The Colt Case 


The Jewett case (of 1836) was still the topic of discussion in autumn of 1841 when another murder gripped New York City. This time it involved a person of property and standing.

On September, 17th, Samuel Adams turned up missing. His wife had even taken to advertising her anguish in the city newspapers. Upon reading the ads. a teacher of bookkeeping and penmanship came forth with a story. From his office in a main business building in downtown New York he had heard some odd noises coming from a nearby office like the clash of fencing foils followed by a heavy thud. This was the office of another teacher of penmanship, John Colt. He peeked into the office and saw a man bending over something. Later he borrowed a key and went into the empty room finding a floor that had been recently scrubbed clean and that a large packing crate there earlier was missing. Another witness said he saw a man, who he identified as John Colt, struggling down the stairs with a large shipping crate. A carman came forward as well saying that a man hired him to take the crate to the wharf for shipment to New Orleans. The carman said the man hiring him was John Colt.

John Colt came from an illustrious family. One of his brothers was a famous lawyer in St. Louis. The other, Samuel, was an inventor who had struck temporarily upon hard times. Apparently an invention of his, a revolving pistol, had failed and he was about to declare bankruptcy. Of course, he did not know that within five years a group of Texans, called the Rangers, were going to purchase his invention and make him a wealthy man. John Colt, however, was an unsavory sort. In 1841, he was a thirty year old ne'er-do-well. Earlier he had lied to get into the marines then committed forgery to get out. Then he became a professional riverboat gambler at which time he had a torrid public affair with an octoroon mistress of a rich planter and had to flee the South. In New York he had been arrested for burglarizing his employers shop. At the time of Adam's disappearance Colt was living with a woman who was not his wife who was about to have a baby. Actually John, as later revelations would show, was doing his brother Samuel a favor. Apparently, the woman, Caroline Henshaw, was the abandoned wife of his brother, Samuel.

The ship for New Orleans had been delayed and the constables arrived to find a grisly sight. Inside the crate was a badly decomposed body. Only a gold ring and an unusual scar on the leg identified the remains as that of Samuel Adams.

Colt was arrested and immediately brought to trial. Colt did not deny his killing of Adams. It had been a duel, he claimed, that had gone too far. There had been this angry fight over a debt that simply had gone too far. A sort of ante bellum dream team was assembled on Colt's behalf. The fee was some stock in Samuel Colt's new company which was to begin manufacturing one of his new invention, a battery for submarines. Colt admitted to the killing but declared it to be in self defense. Adams was strangling him, he said, and Colt reached out for something with which to defend himself, it happened to be an axe. In panic, he cleaned the office and stuffed the body in the create.

The newspapers of the day did not, as they had done just six years earlier with the Jewett case, become too excited or involved. This was strange because the rivalry was in place. First, there was--as there had been in the earlier case--James Gordon Bennett and his New York Herald which tended to sensationalize. His work earlier was largely responsible for getting the killer acquitted. Second, there was Horace Greeley and his newly established New York Tribune. Greeley was approaching journalism more cautiously, trying to downplay or handle sensation more discreetly. Most New Yorkers preferred Bennett's approach. So the lines were clearly drawn for a newspaper battle but it never occurred. Instead, both Bennett and Greeley stayed aloof, in a professional way not taking sides.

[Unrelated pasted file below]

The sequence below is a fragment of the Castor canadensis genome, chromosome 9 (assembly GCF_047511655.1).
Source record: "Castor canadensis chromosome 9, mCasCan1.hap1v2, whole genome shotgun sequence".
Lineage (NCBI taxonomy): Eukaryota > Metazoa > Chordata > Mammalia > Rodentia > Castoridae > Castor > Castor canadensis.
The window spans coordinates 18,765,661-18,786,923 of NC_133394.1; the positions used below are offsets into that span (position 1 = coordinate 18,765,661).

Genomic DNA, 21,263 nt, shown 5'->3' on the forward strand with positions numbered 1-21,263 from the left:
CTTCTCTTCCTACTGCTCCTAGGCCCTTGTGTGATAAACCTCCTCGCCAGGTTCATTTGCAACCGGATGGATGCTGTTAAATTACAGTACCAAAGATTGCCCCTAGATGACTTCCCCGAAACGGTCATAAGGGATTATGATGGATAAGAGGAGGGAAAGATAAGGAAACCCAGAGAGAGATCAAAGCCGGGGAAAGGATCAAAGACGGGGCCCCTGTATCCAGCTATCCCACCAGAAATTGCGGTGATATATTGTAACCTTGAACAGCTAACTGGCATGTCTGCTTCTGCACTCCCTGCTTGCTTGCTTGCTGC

The prosecution built its case on premeditated murder. It claimed that there were shots to the head from a gun which were masked over by the axe blows. Furthermore, the prosecution claimed the coverup itself was a sign of guilt. Colt's character, with emphasis upon his previous affairs and present living with a harlot, were constantly brought up to influence the jury. Colt's stoic and resigned attitude in court was also used against him; he did not appear to have any remorse.

The defense based its case on any number of alternatives: manslaughter, self defense, and possibly insanity. There was some history of mental illness in the family. Immediately they dug up the body, decapitated the corpse and presented the head to the jury. There was no evidence, as the prosecution claimed, that gunshots were in the head. Therefore, the act was spontaneous and not premeditated, the legal requirement for murder. Furthermore, the defense noted, a premeditated murder would not be done in a crowed office building in the middle of Manhattan at the middle of the day. Certainly premeditated murderers could think of a better time and place to minimize apprehension, they noted. The coverup activities were only natural for a confused man fearing the stigma that might be brought upon his family. He knew that his shady past would compel many to rush to judgement. Of course, no one at the time realized that this "harlot" was the abandoned wife of Samuel and that John was simply taking care of her until delivery.

That was the case and now the jury left to deliberate for ten hours before they returned with the verdict on the Colt affair.


Questions to Ponder

1. Is Colt guilt of murder?

2. Are there mitigating circumstances?

3. How will the influence and money of his brother impact the outcome?





Suggested Further Reading

Andie Tucher. Froth & Scum: Truth, Beauty, Goodness, and the Ax Murder in America's First Mass Medium (19940